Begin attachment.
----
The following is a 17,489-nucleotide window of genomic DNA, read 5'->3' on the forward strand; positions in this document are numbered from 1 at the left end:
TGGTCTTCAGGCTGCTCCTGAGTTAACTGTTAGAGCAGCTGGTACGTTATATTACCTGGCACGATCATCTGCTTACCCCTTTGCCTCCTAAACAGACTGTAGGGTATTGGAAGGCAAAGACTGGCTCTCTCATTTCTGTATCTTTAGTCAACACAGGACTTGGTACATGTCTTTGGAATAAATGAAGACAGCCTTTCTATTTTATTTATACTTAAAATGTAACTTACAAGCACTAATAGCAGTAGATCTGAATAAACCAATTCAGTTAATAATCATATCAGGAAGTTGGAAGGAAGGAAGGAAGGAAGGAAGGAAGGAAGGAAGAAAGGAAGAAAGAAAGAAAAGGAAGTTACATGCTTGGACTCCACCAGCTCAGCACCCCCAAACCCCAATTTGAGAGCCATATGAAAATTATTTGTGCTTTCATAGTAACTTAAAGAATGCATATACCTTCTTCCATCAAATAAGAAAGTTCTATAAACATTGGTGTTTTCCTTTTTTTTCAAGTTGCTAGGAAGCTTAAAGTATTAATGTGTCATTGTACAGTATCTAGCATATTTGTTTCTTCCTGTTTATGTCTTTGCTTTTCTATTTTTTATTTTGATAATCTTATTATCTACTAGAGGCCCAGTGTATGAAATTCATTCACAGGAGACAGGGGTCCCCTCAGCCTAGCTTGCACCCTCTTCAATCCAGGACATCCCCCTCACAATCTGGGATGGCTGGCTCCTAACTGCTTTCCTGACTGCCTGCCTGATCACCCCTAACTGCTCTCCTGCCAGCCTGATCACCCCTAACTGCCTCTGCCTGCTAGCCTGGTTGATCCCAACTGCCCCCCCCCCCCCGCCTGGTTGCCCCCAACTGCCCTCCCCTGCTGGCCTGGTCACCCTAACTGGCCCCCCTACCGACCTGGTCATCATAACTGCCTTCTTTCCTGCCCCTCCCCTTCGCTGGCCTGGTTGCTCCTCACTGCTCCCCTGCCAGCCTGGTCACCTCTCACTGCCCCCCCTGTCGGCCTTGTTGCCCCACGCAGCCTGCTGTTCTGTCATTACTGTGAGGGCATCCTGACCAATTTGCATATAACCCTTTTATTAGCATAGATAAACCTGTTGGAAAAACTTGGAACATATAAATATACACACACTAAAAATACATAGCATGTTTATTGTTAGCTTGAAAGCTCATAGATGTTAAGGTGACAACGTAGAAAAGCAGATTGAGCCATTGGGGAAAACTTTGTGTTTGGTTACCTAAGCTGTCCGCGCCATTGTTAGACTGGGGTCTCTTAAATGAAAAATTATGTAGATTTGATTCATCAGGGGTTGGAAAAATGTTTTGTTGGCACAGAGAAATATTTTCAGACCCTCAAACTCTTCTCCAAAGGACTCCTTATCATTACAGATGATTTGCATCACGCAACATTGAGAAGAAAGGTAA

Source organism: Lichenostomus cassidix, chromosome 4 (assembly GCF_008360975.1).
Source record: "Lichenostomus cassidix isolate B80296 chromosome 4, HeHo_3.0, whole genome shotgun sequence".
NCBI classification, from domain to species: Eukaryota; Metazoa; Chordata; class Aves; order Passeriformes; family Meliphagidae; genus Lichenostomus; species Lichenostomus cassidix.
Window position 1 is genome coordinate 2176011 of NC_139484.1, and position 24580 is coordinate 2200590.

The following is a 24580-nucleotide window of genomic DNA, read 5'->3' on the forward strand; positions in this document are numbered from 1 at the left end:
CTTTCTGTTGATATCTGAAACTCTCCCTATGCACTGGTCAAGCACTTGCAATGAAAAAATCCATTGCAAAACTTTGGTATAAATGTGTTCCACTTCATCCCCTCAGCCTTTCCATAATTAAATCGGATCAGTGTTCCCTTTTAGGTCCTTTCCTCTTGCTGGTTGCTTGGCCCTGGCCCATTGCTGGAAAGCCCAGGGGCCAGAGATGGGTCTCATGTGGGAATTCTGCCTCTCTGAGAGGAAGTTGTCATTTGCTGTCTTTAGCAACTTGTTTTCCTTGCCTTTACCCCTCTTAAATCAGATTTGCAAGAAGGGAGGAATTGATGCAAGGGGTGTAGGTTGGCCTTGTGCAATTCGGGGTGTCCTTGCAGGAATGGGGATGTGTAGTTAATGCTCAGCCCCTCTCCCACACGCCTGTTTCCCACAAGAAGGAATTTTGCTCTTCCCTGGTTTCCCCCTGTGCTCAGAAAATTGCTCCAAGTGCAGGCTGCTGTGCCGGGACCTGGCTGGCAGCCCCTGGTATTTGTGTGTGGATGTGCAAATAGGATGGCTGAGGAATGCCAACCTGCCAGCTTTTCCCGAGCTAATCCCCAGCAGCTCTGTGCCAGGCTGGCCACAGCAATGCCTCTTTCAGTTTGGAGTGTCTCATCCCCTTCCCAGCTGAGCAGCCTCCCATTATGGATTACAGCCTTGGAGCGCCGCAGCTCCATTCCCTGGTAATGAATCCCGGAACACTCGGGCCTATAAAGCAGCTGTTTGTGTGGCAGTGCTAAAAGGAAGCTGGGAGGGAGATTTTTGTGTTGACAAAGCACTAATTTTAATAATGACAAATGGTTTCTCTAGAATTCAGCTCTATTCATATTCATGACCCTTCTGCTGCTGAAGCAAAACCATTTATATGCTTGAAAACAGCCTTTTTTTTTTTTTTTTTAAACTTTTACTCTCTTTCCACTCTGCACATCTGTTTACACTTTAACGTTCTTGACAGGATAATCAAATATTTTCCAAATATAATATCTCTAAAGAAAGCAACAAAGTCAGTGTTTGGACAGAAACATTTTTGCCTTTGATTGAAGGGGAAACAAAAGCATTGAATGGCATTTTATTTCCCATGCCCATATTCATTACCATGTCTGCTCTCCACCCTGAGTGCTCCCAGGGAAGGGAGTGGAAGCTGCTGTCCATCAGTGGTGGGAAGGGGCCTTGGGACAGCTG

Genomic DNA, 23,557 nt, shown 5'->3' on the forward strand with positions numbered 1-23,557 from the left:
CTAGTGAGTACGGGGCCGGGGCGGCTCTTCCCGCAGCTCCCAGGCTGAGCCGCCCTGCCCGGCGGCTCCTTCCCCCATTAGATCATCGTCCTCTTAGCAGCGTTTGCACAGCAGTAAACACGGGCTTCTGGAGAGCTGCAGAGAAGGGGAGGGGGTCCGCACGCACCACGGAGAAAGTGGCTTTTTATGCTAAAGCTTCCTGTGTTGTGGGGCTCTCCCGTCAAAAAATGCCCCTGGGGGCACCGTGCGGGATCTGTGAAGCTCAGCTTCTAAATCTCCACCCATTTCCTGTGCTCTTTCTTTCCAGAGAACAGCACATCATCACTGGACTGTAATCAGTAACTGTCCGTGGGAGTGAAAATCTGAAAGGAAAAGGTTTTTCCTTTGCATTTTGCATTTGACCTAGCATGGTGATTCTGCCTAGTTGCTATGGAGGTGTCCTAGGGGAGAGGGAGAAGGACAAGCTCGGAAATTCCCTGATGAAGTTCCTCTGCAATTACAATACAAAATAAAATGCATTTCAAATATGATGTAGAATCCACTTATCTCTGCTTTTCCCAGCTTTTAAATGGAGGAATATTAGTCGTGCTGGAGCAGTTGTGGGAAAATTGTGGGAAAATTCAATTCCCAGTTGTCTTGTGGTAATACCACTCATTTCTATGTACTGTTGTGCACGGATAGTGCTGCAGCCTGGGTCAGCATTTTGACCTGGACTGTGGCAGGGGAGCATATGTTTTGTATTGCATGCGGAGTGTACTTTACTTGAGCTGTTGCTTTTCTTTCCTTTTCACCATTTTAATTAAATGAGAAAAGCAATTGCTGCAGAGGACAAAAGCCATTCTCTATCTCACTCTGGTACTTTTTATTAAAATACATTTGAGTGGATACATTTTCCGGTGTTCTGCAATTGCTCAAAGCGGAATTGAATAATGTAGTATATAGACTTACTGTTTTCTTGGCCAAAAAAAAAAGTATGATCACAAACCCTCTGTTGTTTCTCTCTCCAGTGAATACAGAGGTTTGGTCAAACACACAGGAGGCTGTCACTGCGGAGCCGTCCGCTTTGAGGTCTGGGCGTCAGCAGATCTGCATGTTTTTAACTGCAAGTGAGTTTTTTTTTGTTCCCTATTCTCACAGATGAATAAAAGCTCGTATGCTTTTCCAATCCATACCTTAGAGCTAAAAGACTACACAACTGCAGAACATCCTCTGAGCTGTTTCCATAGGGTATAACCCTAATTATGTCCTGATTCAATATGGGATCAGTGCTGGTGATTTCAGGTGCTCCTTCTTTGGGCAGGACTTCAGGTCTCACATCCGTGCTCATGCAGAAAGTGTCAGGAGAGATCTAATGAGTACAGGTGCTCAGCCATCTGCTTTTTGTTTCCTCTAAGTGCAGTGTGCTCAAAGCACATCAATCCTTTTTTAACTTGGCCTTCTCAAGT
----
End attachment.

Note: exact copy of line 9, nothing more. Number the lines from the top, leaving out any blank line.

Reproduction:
Genomic DNA, 23,557 nt, shown 5'->3' on the forward strand with positions numbered 1-23,557 from the left: